Service

Imagine a girl. A wide, radiant smile stretched across her face. Her joy could comfort a single soul within a heartbeat. No one could imagine her any other way. Her positivity radiated to those around her and made her a unique, special individual. Suddenly, her dad has a seizure before her and her friends’ eyes, and she’s horrified, lost, and confused. Tears are pouring down her cheeks, and she’s are unsure of what’s going to happen next. He’s in the hospital for days, and her environment suddenly becomes a world of dark hues of black and grey. Everything is different for her now. She no longer has anyone to take her to school, and no one to help her with her homework. Her only source of comfort is herself, and, not to mention, her broad smile transformed into a traumatizing expression of both distress and fear. She tucks her head between her knees and cradles herself within her arms. For days tears cascade down her cheeks because she’s traumatized of what’s happened and what’s yet to come. The agony she felt was indescribable, for she had no one to support her through her pain. Now, would you be willing to  travel across the country and give up your original life just to help her?  Would you take her to school everyday, and help her continue a normal lifestyle?

I don’t want to live in the kind of world where we don’t look out for each other. Not just the people that are close to us, but anybody who needs a helping hand. I can’t change the way anybody else thinks, or what they choose to do, but I can do my bit.” Charles de Lint, a Canadian writer wrote. Serving one another is truly the key to keeping our society strong. If we didn’t help one another, the world would be a bitter place with people who are helplessly falling with no support.  Most people do their best to serve others for self-content, religious purposes, applause, or perhaps, generosity. Merriam Webster defines service as the action of helping or doing work for someone.  In my eyes, however, service is much more than doing work for another person. Service should be within expressing sympathy or love to our neighbors. Being kind is more help alone.

How many people do you know that have come to you desperately drowning in their own sorrow? Do they feel lost, unwanted, misunderstood,  or heartbroken?

Sure, you feel bad for them, and you express pity, but did you really express support? How much were you willing to do to help them? When people are insecure, the one thing they might need is your support. Perhaps a hug, or at least, expressing that you care. In most matters, you can be what changes a person’s decision to continue their life or not.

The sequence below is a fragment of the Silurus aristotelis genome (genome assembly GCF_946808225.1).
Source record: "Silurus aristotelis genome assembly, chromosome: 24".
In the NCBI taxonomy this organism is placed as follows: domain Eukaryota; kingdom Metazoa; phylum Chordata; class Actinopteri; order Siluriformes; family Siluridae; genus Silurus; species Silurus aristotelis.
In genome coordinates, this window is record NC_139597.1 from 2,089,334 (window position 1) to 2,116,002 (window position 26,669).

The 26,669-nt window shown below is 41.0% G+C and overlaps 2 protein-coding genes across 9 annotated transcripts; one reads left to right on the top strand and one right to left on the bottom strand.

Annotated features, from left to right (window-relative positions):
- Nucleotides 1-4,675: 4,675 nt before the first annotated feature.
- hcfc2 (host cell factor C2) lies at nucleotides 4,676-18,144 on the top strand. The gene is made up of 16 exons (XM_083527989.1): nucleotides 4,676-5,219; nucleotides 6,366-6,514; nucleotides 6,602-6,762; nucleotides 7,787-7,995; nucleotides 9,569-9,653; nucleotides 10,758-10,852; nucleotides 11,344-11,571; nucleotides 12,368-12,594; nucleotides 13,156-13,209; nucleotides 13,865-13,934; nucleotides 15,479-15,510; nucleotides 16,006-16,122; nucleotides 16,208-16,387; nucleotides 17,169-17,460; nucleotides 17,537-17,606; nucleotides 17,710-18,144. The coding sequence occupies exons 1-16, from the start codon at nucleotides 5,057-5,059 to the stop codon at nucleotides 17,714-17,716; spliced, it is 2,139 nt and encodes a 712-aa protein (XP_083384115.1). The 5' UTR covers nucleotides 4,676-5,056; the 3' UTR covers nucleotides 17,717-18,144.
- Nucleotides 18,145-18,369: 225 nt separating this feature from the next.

So, let’s say that you made the decision to help the girl comforting herself in the corner. Everyday, you angrily got up early to get her to school. Impatiently, you continued this routine daily, and you eagerly awaited the day that you could finally go back home. You felt meaningless, and exhaustingly tired of your only temporary lifestlyle.You considered it a burden just to be there. You never smiled, or spoke to her unless you had to. You often wondered, Why am I even here? Service should not be a burden. Why are we so afraid to help people?Service should not be something we do out of pain, for we can’t truly change someone’s life without doing it with pleasure or joy. If someone was helping you with a rather disgusted expression and a horrified tone, would their support really make a difference to you? Unless you’re oblivious to articulation, I’d find  it, in fact, offensive. Service must be handled with comfort, will, and kindness. Could you walk around every day understanding that you made someone’s life a series of traumatizing moments because you weren’t there for them when they needed you? You could be the difference someone needs in their life. You just have to help.

In the end, I did find the comfort I needed. Yeah, you heard me right, I was that girl. My relatives gave up two months of their lives to support my family. I was, scared and frightened of what would happen to my dad next, but I wasn’t alone. Through it all, I had very important people in my life who came and supported me through everything. The darkness I was once surrounded by finally became light, and I was no longer traumatized by my own existence. Now, I understand the value of helping others, no matter the price. Although someone gave up their own life for mine, it helped me strive throughout the most frightening experience I’ve ever lived. Not only will we help others find their place, but we discover our own lives and our own happiness along the way.

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